The road opened on the 18th of December 1997 after 23 years of planning and 9 years of construction at a cost of 1.44 trillion yen (11.2 billion USD at the time of opening).

 

 

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The Tokyo Bay Aqua-Line reduced the drive between Chiba and Kanagawa, two important industrial regions, from 90 to 15 minutes, and also contributed to cutting the travel time to the sea leisure area in the southern part of the Bōsō Peninsula from Tokyo and Kanagawa. Before the tunnel opened, one had to drive around about 100 km along the shores of Tokyo Bay and pass through downtown Tokyo.

One goal expressed during the planning of the Aqua-Line was to reduce the traffic through downtown Tokyo, but as the highway toll is quite high, the reduction in Tokyo traffic has not been as great as expected. Bit of a wow.
 
 
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Next, I make out a tug-and-tow, more silt and a chum that looks like she is drawing a line behind her.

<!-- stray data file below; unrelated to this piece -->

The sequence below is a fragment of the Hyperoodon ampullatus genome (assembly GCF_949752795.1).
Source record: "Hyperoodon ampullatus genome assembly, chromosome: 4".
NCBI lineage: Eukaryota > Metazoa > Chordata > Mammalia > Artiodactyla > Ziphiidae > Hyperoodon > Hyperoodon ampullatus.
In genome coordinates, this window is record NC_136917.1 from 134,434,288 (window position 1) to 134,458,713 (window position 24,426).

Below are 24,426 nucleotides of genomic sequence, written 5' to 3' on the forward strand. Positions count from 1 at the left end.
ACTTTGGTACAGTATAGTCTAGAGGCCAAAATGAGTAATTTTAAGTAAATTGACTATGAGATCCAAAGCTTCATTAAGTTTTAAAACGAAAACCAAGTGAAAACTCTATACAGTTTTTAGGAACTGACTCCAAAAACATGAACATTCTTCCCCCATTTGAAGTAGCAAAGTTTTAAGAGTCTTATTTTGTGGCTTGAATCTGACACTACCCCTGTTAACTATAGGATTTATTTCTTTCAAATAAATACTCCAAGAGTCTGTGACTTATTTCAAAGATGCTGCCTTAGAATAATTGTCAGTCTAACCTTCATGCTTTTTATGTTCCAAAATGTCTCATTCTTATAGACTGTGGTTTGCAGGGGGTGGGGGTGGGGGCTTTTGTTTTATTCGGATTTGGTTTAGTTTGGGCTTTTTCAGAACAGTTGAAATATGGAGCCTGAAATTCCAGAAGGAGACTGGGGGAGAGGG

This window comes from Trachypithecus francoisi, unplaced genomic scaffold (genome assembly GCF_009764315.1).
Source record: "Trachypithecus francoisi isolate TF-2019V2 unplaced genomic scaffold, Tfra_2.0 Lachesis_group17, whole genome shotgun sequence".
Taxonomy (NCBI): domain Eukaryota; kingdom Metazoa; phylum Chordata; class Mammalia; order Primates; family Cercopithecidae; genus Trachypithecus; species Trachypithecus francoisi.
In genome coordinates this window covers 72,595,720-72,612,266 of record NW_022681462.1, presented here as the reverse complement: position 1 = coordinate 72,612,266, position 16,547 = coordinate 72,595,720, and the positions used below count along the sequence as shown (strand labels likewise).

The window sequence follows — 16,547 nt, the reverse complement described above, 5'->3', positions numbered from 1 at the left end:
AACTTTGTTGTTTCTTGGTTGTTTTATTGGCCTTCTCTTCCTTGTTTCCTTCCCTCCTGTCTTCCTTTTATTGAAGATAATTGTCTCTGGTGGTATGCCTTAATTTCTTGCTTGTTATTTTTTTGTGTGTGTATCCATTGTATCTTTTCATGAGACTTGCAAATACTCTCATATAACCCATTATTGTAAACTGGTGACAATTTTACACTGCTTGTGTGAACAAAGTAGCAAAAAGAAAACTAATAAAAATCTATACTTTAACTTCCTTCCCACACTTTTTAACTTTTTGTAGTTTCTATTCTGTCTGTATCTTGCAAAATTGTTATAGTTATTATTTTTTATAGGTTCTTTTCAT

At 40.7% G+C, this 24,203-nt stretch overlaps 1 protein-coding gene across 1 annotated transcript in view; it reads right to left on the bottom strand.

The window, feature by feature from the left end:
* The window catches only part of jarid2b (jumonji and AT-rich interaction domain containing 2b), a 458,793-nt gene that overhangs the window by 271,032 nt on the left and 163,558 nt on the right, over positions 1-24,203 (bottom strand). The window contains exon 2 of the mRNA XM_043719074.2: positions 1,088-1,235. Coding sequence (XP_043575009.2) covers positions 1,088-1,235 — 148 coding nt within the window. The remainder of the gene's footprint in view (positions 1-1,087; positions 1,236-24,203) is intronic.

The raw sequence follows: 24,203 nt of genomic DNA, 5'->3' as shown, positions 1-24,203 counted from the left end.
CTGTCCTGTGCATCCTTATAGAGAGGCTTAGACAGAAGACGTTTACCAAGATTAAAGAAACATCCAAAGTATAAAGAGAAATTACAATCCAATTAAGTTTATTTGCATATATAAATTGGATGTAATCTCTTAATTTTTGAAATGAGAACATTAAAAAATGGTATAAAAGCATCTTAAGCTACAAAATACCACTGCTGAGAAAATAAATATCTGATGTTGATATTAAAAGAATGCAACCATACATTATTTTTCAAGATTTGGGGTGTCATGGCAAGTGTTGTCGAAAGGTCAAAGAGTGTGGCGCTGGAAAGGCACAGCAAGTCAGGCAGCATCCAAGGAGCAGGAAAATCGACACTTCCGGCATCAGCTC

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Ooo a chum close too, then, within a trice we are on the ground. The first time in our lives we get off, walk to the terminal, sit down only to wait half an hour before we get back on the same plane a few rows further back............
 

When we flew in from KL we landed at Narita Airport, this time we landed at Haneda which (Wiki says:) handled 75,316,718 passengers in 2015; by passenger throughput, it was the third-busiest airport in Asia and the fifth-busiest in the world, after Hartsfield-Jackson Atlanta International Airport, Beijing Capital International Airport (Asia's busiest), Dubai International Airport, and O'Hare International Airport. It is able to handle 90 million passengers per year following its expansion in 2010. With Haneda and Narita combined Tokyo has the third-busiest city airport system in the world, after London and New York City.

 

 

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We look out over a very grey Tokyo but can just make out the Tokyo Skytree (in the centre of the picture).

 
 
 
 
ALL IN ALL AS EFFICIENT AS THE TRAINS
                     BEAUTIFUL SUNNY DAY